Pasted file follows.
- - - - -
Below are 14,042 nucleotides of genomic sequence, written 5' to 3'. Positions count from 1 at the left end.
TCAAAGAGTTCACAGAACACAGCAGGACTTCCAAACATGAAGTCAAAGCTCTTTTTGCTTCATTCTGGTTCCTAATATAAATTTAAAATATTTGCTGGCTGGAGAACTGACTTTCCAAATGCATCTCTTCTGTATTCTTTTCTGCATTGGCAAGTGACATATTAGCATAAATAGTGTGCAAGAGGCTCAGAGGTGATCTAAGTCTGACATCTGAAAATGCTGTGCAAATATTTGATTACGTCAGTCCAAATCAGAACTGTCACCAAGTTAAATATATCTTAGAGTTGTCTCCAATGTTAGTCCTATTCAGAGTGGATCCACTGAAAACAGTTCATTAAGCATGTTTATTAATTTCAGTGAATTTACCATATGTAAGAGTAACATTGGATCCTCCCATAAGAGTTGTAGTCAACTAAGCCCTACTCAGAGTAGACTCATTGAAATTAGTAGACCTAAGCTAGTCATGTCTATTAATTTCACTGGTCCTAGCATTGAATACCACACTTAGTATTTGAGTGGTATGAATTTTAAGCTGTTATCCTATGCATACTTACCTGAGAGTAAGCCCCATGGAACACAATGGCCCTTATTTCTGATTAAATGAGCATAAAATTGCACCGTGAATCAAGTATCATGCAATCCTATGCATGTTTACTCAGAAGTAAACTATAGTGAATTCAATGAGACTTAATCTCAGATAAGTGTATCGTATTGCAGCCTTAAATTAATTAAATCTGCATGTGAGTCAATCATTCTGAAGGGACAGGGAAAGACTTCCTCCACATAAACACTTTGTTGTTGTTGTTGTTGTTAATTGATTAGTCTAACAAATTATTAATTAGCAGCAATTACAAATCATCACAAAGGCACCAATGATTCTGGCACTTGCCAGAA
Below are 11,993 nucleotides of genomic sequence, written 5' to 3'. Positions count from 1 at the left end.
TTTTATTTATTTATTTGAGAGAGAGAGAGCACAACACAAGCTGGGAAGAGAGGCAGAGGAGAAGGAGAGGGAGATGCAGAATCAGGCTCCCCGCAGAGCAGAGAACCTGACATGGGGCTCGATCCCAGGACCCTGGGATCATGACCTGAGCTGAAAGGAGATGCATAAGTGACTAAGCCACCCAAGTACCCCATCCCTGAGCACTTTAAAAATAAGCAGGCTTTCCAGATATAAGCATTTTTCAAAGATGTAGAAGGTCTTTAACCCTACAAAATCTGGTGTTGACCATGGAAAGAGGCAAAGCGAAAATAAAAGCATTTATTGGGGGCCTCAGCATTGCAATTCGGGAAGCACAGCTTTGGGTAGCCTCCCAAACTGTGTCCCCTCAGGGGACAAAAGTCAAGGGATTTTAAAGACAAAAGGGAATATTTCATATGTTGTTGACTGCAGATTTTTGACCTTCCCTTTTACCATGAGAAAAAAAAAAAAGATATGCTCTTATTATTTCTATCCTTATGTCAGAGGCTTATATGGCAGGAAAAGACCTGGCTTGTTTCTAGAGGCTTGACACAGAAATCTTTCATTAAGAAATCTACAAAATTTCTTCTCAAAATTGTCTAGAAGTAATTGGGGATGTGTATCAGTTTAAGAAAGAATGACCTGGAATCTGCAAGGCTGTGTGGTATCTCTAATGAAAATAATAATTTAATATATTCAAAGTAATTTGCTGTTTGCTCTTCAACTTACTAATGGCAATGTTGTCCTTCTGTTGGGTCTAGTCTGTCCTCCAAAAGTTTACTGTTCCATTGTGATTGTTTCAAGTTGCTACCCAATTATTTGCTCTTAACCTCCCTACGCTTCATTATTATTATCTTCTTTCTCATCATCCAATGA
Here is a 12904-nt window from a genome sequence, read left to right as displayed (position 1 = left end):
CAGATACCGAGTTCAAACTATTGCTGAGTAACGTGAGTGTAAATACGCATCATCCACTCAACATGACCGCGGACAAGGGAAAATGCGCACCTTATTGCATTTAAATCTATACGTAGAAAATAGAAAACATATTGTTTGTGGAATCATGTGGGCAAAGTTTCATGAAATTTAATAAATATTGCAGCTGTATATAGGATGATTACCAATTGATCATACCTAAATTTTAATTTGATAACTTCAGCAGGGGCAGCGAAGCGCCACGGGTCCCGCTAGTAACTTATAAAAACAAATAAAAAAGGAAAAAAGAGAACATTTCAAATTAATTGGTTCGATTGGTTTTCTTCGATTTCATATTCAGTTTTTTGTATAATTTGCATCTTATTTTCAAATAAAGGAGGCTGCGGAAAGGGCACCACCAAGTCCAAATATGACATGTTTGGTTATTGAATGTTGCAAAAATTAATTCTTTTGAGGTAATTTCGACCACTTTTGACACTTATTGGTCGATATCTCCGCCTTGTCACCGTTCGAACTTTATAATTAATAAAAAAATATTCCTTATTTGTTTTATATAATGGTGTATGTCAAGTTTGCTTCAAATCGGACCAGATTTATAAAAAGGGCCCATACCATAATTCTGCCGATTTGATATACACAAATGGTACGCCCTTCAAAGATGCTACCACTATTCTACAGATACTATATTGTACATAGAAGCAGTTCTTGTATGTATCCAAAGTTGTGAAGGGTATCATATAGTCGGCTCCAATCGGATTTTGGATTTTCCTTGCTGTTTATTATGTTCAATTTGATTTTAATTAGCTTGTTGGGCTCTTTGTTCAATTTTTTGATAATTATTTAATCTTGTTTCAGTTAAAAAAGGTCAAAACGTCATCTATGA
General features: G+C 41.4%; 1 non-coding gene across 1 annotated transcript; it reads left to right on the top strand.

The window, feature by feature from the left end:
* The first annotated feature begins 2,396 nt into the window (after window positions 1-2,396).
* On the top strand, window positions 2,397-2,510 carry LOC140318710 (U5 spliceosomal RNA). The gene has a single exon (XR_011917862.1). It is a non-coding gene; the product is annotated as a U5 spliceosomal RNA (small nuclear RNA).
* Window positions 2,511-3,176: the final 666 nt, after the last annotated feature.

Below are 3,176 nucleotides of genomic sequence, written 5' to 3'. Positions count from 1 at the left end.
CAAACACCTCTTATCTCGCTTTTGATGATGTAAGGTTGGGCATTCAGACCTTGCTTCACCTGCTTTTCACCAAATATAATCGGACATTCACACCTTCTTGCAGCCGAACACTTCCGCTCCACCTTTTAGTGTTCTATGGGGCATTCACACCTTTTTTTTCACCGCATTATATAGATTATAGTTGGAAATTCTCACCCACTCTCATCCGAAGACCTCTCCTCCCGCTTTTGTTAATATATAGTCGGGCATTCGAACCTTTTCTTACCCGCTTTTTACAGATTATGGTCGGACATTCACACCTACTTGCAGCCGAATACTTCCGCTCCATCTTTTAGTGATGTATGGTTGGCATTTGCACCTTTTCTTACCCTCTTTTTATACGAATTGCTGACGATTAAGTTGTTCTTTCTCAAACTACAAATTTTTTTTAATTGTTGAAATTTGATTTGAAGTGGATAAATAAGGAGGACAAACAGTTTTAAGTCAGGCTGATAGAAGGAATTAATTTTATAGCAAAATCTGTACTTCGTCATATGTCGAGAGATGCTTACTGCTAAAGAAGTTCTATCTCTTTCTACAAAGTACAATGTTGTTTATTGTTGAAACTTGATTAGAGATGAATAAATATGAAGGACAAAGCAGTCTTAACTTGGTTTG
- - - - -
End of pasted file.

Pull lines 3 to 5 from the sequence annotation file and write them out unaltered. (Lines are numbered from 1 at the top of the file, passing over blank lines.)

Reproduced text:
Below are 11,993 nucleotides of genomic sequence, written 5' to 3'. Positions count from 1 at the left end.
TTTTATTTATTTATTTGAGAGAGAGAGAGCACAACACAAGCTGGGAAGAGAGGCAGAGGAGAAGGAGAGGGAGATGCAGAATCAGGCTCCCCGCAGAGCAGAGAACCTGACATGGGGCTCGATCCCAGGACCCTGGGATCATGACCTGAGCTGAAAGGAGATGCATAAGTGACTAAGCCACCCAAGTACCCCATCCCTGAGCACTTTAAAAATAAGCAGGCTTTCCAGATATAAGCATTTTTCAAAGATGTAGAAGGTCTTTAACCCTACAAAATCTGGTGTTGACCATGGAAAGAGGCAAAGCGAAAATAAAAGCATTTATTGGGGGCCTCAGCATTGCAATTCGGGAAGCACAGCTTTGGGTAGCCTCCCAAACTGTGTCCCCTCAGGGGACAAAAGTCAAGGGATTTTAAAGACAAAAGGGAATATTTCATATGTTGTTGACTGCAGATTTTTGACCTTCCCTTTTACCATGAGAAAAAAAAAAAAGATATGCTCTTATTATTTCTATCCTTATGTCAGAGGCTTATATGGCAGGAAAAGACCTGGCTTGTTTCTAGAGGCTTGACACAGAAATCTTTCATTAAGAAATCTACAAAATTTCTTCTCAAAATTGTCTAGAAGTAATTGGGGATGTGTATCAGTTTAAGAAAGAATGACCTGGAATCTGCAAGGCTGTGTGGTATCTCTAATGAAAATAATAATTTAATATATTCAAAGTAATTTGCTGTTTGCTCTTCAACTTACTAATGGCAATGTTGTCCTTCTGTTGGGTCTAGTCTGTCCTCCAAAAGTTTACTGTTCCATTGTGATTGTTTCAAGTTGCTACCCAATTATTTGCTCTTAACCTCCCTACGCTTCATTATTATTATCTTCTTTCTCATCATCCAATGA
Here is a 12904-nt window from a genome sequence, read left to right as displayed (position 1 = left end):